They take clearly too little water.
They take it clearly too slowly.
They idle far too much at the beginning.
They idle far too much at the end.
They do not offer fast forward capability like mechanical machines did.
They do not show their current status like mechanical machines did.
They’re often broken like mechanical machines were.
They make it unclear which programs have pre-wash and which don’t.
They make everything else pretty unclear too, like what a particular button does.
An ideal washing machine:
Large intake hose (or two if it is a model that takes warm water too where district heating or wood heating is available). When the user presses start, the machine starts taking water at full speed at that precise microsecond, unless it is gauging the weight of the laundry.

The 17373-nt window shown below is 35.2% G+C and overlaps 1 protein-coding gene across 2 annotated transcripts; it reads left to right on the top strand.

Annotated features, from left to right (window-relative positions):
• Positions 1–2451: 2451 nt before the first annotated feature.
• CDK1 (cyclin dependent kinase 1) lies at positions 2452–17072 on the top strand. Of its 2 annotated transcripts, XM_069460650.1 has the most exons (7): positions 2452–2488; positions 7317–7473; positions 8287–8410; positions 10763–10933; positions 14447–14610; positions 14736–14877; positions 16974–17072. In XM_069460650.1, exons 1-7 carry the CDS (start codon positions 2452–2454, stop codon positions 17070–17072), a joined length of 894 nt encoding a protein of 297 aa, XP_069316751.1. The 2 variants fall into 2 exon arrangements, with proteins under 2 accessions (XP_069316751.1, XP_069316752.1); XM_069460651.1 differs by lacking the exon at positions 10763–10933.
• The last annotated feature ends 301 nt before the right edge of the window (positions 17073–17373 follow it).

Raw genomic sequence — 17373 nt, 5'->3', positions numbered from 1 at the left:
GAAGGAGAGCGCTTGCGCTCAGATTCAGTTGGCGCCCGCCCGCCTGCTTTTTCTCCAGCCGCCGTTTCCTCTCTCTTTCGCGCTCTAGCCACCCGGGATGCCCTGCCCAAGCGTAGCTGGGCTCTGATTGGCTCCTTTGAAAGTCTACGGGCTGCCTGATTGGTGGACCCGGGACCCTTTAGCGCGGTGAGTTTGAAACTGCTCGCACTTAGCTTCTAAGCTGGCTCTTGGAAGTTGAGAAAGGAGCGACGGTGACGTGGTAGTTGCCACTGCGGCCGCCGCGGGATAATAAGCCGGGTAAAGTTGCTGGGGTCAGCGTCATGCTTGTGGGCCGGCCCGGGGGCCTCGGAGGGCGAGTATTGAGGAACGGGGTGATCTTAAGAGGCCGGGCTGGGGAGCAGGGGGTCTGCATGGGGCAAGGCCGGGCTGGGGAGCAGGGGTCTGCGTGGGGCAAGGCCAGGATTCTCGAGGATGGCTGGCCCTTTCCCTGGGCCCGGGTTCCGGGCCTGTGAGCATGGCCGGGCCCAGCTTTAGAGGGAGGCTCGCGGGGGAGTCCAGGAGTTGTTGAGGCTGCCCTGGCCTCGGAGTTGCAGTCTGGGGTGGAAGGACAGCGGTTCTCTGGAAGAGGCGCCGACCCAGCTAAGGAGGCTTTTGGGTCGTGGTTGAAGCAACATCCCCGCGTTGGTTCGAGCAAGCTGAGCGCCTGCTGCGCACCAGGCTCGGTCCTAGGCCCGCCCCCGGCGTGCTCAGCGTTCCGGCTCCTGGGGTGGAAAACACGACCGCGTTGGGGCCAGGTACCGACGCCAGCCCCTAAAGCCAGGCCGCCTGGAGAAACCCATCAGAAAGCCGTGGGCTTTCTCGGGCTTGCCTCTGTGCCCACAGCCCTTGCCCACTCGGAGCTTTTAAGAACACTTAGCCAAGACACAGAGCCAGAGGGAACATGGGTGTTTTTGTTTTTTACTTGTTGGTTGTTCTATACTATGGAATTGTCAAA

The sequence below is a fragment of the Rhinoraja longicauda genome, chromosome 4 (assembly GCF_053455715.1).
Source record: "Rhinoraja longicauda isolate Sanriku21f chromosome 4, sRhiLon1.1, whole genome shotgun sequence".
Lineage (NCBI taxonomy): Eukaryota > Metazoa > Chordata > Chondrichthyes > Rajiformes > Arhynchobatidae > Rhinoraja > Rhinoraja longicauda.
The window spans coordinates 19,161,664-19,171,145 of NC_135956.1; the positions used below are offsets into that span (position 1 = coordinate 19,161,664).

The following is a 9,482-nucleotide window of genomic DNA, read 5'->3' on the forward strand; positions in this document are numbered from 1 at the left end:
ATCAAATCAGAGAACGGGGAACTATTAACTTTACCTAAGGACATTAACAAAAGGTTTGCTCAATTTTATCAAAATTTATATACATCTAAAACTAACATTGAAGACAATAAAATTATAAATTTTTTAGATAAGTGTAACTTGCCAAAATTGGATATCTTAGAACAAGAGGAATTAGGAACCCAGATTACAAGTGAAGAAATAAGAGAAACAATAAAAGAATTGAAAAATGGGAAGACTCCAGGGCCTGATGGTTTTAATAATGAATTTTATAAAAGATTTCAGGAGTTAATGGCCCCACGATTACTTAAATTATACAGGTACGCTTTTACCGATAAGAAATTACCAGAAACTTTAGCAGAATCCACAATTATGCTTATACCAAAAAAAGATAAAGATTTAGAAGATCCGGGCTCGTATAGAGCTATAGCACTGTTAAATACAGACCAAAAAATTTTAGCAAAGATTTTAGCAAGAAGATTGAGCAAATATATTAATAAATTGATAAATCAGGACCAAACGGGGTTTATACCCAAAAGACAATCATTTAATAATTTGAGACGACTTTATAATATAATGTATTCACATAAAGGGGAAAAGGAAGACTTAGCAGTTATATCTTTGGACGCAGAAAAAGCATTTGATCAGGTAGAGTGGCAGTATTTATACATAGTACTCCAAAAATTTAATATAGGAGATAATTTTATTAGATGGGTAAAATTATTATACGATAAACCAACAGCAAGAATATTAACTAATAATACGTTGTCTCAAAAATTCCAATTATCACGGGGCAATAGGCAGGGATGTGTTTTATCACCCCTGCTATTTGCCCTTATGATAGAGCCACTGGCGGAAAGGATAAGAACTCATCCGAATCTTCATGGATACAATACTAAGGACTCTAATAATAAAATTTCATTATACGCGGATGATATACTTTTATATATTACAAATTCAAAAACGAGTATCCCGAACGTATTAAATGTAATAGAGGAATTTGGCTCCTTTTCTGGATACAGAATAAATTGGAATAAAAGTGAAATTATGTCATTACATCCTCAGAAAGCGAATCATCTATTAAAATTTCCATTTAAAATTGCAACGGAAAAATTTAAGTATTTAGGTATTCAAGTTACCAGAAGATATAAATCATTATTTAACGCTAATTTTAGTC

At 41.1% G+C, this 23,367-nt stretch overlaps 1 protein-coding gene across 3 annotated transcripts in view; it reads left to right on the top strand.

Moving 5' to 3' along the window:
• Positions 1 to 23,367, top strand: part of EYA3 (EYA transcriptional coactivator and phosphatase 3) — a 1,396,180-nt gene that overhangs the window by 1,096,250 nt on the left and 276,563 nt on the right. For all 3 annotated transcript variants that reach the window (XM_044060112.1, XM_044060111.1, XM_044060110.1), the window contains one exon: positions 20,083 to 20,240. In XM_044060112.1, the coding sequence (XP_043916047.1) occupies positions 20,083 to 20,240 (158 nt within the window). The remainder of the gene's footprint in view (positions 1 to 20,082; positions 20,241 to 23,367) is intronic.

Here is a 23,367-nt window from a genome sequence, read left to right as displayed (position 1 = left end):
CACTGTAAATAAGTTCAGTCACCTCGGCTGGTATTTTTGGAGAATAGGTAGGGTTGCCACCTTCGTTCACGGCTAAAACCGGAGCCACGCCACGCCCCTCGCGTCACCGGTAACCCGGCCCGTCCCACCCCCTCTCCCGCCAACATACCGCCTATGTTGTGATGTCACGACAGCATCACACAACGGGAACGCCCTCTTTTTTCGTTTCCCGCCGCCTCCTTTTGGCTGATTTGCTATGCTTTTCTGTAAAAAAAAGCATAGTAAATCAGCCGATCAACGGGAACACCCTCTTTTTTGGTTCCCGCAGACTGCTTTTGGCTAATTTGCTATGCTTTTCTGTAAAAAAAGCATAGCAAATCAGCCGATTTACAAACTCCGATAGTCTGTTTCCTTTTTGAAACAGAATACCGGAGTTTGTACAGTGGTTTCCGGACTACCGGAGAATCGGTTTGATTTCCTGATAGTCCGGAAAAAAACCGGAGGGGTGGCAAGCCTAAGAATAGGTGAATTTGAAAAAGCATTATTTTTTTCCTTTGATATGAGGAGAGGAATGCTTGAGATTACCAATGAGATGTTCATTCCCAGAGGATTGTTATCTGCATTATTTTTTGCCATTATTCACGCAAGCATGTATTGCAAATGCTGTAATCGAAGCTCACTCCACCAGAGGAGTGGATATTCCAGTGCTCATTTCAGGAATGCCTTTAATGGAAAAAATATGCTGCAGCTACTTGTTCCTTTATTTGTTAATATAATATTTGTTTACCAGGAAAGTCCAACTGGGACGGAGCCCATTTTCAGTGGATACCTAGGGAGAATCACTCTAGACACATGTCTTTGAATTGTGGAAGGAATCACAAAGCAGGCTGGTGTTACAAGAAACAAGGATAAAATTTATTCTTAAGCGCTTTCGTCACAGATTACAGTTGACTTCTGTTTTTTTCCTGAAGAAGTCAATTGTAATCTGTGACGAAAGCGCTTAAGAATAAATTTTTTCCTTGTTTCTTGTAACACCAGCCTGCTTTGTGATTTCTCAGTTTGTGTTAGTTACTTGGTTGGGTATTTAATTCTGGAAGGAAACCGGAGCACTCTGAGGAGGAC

Laundry weighing will be done in a few spins, after which water intake commences with no delay.
A display shows the state of the machine. At least the following states are displayable: pre-wash, wash, rinse, spin.
A fast forward mechanism moves the machine to the next state.
A stop mechanism stops the machine in any state.
After the laundry is spun, the machine can spin slowly and reverse a few times to unstick the clothes from the drum walls, but this can be stopped and the laundry removed from the drum immediately.
The spin is braked so it doesn’t take minutes to coast down.
The temperature of the wash can be changed even if the program or wash has already started without having to reset or flush.
The spin cycle can be enabled or disabled even if the program or spin has already started without having to reset or flush.
Extra water can be enabled in the middle of the program.
All this was possible with seventies mechanical logic industrial washing machines. Note that almost all of it is pure logic whose cost is pretty much exactly zero once you’ve developed it, and other things like large hoses are trivial improvements.
If you will use this specification when designing a washing machine, then send me a machine: I will test it and say what improvements still have to be made.